Upcoming Events

The Wissenschaft des Judentums, launched by Jewish scholars in 19th century Germany, brought worldly disciplines like history, philology, and anthropology to bear on the sacred texts and rites of Judaism. This enterprise not only formed the basis of modern academic Jewish studies, but also shaped the manifold understanding and practice of Judaism as it exists today.

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Drawing by Emil Orlik

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Andrew Marc Caplan, 2014-15 Cahnman Senior Scholar at CJH, will present his groundbreaking research on Jewish modernity in conjunction with a screening of Arnold Schoenberg’s Moses und Aron.

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Kurt Hirschfeld, who built the Schauspielhaus Zürich into the last bastion of free German theater in the 30s, will be the topic of an international conference in Zurich on March 8 – 9, 2015, featuring a dramatic reading by the actors Stefan Kurt (Berliner Ensemble) and Friederike Wagner (Schauspielhaus Zürich).

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In recognition of the 50th anniversary of the establishment of New York City’s Landmarks law and the Landmarks Preservation Board, architectural historian and preservationist Dr. Samuel D. Gruber will trace the rich and varied architectural history of New York synagogues emphasizing remarkable buildings that have been lost, those that have been lovingly restored, and a significant number of noteworthy buildings that could and should be preserved.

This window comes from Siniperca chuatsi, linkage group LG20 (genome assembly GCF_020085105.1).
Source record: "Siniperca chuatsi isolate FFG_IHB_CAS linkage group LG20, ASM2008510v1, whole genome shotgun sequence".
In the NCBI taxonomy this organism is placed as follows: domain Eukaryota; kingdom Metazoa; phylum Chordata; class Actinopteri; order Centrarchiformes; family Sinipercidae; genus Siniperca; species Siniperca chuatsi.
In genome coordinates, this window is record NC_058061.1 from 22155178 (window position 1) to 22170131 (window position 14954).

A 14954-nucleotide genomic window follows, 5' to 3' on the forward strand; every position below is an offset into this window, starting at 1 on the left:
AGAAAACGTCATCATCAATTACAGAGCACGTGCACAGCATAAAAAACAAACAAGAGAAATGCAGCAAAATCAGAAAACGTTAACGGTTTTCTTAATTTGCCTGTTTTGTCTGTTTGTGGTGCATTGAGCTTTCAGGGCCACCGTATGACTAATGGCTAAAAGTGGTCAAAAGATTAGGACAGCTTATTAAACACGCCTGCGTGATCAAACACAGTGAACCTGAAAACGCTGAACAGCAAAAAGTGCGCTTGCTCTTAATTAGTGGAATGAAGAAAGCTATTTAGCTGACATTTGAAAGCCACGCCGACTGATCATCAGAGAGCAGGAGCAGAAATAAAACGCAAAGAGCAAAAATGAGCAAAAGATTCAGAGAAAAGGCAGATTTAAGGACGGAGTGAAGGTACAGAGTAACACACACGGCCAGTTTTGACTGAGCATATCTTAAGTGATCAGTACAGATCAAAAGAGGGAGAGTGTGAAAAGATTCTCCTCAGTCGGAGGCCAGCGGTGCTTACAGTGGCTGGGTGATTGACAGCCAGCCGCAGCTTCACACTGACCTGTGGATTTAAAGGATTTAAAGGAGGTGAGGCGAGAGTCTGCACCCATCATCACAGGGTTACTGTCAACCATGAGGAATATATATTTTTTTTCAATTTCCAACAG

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At age 98, director Arnon Goldfinger’s grandmother passed away, leaving him the task of clearing out the Tel Aviv flat that she and her husband shared for decades after immigrating from Nazi Germany in the 1930s. Sifting through a mountain of photos, letters, files, and objects, Goldfinger undertook the complex process of making sense of the accumulated ephemera of a lifetime.

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Peter Appelbaum will speak about his book, Loyal Sons, which describes, for the first time in English, the experiences of Jews in the German army during the First World War.

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The 21st century has seen a resurgence of interest in the works of Stefan Zweig, who was amongst the most acclaimed authors worldwide before he fell into obscurity. Mark Gelber (Ben Gurion University) and Birger Vanwesenbeck (SUNY) present two new books that reassess Zweig’s legacy.

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